The dollar fell more than half a percent on Friday, with global risk appetite boosted by the apparent clearing of two clouds that have been hanging over world markets -- U.S.-China tariffs due on Dec. 15 and Britain's election.
The U.S.-China trade war looked set to de-escalate after U.S. sources said Washington had set out its terms for a trade deal, offering to suspend some of the new wave of tariffs due on Sunday and to cut others.
The Japanese yen fell 0.3% and is approaching its lowest versus the dollar in more than six months as demand for the safe-haven currency went down.
The dollar index was down 0.6%.
After 17 months of market-moving comments from both the U.S. and China sides of the trade war, some uncertainty remains and traders will be waiting until the Dec. 15 deadline has passed before fully boosting risk appetite.
"Only if it's actually signed and it's really official then the market will fully price it in," said Commerzbank FX strategist Thu Lan Nguyen.
Although the offshore yuan was initially boosted on trade deal hopes, it was down 0.6% versus the dollar in early London trading, partially erasing the previous day's gains.
Nguyen said she expected the yuan to appreciate to below 6.9 - at least temporarily - when a trade deal is signed.
Meanwhile, European currencies were boosted by the market-friendly results of Britain's election, which delivered a bigger-than-expected parliamentary majority for Prime Minister Boris Johnson's pro-Brexit Conservative party.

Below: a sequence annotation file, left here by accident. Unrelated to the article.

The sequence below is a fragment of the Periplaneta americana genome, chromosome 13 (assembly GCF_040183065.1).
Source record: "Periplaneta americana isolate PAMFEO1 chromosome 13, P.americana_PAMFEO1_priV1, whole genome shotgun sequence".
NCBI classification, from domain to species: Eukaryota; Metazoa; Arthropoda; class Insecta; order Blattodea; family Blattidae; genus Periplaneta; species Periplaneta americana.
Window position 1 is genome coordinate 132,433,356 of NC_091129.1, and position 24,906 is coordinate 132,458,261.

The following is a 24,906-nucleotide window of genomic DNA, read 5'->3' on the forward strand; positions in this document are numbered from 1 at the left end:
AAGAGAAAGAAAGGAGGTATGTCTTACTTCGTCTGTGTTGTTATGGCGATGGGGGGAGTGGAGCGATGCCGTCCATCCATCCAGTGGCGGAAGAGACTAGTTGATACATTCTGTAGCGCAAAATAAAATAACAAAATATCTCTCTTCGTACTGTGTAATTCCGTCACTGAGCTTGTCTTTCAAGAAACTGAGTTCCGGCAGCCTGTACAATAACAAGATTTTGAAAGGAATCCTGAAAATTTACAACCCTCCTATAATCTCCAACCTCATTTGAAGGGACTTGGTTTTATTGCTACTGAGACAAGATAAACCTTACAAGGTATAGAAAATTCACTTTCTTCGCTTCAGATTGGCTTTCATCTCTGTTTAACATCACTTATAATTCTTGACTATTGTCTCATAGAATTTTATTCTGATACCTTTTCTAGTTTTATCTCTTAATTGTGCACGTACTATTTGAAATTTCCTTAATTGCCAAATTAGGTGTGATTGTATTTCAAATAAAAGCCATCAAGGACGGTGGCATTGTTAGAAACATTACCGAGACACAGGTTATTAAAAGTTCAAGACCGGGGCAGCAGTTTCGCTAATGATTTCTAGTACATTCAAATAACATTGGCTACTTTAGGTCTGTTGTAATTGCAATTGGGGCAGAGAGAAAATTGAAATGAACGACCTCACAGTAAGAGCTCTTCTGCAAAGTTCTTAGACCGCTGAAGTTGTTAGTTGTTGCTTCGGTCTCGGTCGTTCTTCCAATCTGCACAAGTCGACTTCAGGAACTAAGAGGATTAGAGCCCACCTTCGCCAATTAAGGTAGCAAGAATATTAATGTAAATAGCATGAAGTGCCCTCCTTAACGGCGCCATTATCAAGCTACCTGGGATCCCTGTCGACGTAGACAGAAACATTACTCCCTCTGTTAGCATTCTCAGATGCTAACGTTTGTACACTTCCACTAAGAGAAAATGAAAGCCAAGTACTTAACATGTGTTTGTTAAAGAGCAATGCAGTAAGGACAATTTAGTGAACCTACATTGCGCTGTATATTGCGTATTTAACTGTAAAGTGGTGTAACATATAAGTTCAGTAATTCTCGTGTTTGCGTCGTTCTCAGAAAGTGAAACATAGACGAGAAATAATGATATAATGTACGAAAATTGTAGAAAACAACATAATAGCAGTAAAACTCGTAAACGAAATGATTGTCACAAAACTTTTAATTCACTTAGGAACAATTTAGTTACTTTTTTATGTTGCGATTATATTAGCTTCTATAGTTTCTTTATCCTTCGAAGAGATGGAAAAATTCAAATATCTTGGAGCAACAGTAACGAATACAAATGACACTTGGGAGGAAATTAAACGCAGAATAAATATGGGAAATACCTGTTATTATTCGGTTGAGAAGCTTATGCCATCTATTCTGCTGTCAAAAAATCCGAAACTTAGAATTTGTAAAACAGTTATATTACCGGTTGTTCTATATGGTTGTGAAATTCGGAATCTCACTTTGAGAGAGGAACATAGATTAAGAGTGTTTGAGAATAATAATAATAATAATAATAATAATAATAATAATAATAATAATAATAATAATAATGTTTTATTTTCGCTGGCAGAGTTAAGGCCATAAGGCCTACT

The euro was up 0.4% against the dollar, having hit a four-month high in overnight trading before paring gains.
The pound sterling rose as much as $1.3516 versus the dollar and 82.78 pence per euro after an exit poll suggested the Conservatives would win an outright majority.
With results still coming in, the Conservatives look set to win their best result since 1987.
Markets consider that this result paves the way for Britain to negotiate its departure from the European Union. But, with a trade deal deadline of December 2020, the uncertainty is far from over.
"There is a risk of some disappointment if businesses continue to hold back on spending until they have more clarity on the future trading relationship," currency analysts at MUFG wrote in a note to clients.
(Editing by Timothy Heritage)